FRAZIER: You don't have to go out and buy all this other cleaning gear and equipment. You can quite effectively clean with just a scuzz brush and a small towel and a bucket of water.

CARDOZA: The kitchen and bathroom are key. And remember these cleaning tips to keep things efficient.

WILLIFORD: Cleaning top to bottom, cleaning clockwise around the room, and then the last rule, I think, is cleaning with your dry cleaners before you clean with your wet cleaners.

CARDOZA: Finally, as Taryn says, don't change your habit. Change your habitat.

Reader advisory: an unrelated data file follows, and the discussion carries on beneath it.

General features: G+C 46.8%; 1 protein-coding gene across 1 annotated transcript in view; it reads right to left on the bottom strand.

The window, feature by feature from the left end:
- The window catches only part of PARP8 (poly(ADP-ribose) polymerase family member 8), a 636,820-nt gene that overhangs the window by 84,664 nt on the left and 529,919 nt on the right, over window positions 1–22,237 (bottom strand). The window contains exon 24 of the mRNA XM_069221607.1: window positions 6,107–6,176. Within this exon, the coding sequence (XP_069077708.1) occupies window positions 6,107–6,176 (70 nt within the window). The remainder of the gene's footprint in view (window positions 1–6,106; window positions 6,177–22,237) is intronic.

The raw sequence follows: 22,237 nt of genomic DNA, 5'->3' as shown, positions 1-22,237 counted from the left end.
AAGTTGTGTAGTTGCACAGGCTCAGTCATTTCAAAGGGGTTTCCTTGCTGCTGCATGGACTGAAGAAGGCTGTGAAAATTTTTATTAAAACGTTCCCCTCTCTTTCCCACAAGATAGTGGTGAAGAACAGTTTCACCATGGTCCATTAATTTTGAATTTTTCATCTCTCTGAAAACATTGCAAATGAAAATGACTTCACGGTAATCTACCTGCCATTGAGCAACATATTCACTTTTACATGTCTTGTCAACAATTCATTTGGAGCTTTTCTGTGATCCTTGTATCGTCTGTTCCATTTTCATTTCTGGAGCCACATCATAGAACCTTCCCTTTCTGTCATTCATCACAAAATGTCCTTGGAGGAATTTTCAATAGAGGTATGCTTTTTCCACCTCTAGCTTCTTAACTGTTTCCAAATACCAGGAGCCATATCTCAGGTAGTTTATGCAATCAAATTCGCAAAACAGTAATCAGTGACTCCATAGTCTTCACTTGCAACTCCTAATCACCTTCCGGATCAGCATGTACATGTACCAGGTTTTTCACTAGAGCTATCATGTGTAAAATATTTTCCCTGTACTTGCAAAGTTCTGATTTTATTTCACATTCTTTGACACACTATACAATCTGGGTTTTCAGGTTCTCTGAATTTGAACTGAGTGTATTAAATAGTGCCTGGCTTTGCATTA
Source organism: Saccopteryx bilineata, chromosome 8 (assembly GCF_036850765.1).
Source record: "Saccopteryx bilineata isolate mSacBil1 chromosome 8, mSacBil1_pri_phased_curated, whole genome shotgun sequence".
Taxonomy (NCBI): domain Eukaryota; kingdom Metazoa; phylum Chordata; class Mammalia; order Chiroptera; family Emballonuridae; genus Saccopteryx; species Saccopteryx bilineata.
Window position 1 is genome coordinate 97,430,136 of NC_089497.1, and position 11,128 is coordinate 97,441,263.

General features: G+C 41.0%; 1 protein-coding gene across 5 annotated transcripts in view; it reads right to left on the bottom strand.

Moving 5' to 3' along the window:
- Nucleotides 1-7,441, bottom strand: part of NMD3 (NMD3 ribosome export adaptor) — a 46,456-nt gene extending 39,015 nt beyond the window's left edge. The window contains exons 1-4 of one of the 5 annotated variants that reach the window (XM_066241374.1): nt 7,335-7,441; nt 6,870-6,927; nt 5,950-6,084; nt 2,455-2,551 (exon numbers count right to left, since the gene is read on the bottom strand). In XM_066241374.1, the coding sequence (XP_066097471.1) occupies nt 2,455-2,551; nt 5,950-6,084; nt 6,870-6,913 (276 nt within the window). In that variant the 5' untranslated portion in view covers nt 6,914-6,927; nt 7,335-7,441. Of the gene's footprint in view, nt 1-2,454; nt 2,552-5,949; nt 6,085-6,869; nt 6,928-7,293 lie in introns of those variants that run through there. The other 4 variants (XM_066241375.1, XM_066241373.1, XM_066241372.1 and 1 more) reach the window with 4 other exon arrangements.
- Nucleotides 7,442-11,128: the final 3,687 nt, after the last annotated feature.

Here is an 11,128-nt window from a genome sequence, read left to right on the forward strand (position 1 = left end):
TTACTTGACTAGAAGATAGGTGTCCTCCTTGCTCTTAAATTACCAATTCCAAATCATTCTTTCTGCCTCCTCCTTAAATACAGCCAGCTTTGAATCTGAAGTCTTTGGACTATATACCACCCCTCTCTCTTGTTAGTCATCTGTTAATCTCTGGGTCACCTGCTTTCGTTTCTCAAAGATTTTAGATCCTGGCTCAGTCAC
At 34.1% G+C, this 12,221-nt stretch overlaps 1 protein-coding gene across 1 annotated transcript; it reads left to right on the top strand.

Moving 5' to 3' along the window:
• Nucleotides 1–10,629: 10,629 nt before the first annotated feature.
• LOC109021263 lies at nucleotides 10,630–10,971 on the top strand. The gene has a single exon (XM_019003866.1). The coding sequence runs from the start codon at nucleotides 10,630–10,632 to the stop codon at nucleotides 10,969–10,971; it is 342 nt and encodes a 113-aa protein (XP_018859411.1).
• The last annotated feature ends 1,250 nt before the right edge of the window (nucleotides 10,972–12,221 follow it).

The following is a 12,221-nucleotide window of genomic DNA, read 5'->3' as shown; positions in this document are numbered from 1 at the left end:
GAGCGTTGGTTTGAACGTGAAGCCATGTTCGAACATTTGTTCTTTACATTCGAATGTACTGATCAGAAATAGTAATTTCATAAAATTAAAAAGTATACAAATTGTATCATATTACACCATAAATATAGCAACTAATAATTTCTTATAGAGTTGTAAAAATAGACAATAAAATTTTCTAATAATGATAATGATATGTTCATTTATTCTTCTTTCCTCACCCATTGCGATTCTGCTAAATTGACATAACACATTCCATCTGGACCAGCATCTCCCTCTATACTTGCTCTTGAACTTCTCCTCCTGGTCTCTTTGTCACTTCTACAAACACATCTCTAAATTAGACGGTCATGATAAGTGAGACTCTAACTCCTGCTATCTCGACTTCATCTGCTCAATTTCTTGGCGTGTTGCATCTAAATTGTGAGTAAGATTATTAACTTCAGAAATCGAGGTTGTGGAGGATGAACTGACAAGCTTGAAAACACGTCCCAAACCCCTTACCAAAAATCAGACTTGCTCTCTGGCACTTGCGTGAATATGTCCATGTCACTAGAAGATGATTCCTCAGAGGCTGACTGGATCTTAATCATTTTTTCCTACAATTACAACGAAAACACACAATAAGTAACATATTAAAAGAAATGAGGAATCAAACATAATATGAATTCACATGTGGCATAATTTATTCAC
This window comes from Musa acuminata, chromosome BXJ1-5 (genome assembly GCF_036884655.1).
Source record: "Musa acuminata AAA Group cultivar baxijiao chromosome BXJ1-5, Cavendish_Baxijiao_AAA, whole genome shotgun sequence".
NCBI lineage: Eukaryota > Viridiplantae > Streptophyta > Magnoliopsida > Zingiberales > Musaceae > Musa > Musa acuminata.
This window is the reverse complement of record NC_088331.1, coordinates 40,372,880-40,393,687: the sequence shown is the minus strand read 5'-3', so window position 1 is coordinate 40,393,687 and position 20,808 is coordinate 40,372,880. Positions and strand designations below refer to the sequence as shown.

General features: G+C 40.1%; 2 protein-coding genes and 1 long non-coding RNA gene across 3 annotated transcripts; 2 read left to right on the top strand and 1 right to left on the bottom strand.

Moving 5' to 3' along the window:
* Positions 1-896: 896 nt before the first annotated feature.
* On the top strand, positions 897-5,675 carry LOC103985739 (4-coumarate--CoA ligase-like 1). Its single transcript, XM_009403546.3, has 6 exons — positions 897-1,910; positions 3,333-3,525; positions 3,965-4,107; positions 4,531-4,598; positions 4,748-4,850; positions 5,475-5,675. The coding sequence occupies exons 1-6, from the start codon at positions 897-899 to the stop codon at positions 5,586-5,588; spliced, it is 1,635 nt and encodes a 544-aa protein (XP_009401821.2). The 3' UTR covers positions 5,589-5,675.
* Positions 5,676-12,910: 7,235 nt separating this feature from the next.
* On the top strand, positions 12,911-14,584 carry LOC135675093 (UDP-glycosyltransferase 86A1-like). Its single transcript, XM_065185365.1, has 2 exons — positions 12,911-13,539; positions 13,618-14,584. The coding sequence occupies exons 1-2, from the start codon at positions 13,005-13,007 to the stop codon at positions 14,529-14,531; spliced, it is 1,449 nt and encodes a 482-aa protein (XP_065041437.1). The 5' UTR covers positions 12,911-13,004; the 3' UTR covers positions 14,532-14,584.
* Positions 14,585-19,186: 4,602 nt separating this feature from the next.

For more LIFE KIT, check out other episodes. There's one on improving your credit score and how to chase away the winter blues. You can find those at npr.org/lifekit. If you love LIFE KIT and want more, subscribe to our newsletter at npr.org/lifekitnewsletter. If you've got a good tip, leave us a voicemail at 202-216-9823 or email us a voicemail at lifekit@npr.org.

This episode was produced by Sylvie Douglas. Meghan Keane is the managing producer. Beth Donovan is the senior editor. Our digital editors are Beck Harlan and Clare Lombardo. And our editorial assistant is Clare Marie Schneider. I'm Kavitha Cardoza. Thanks for listening.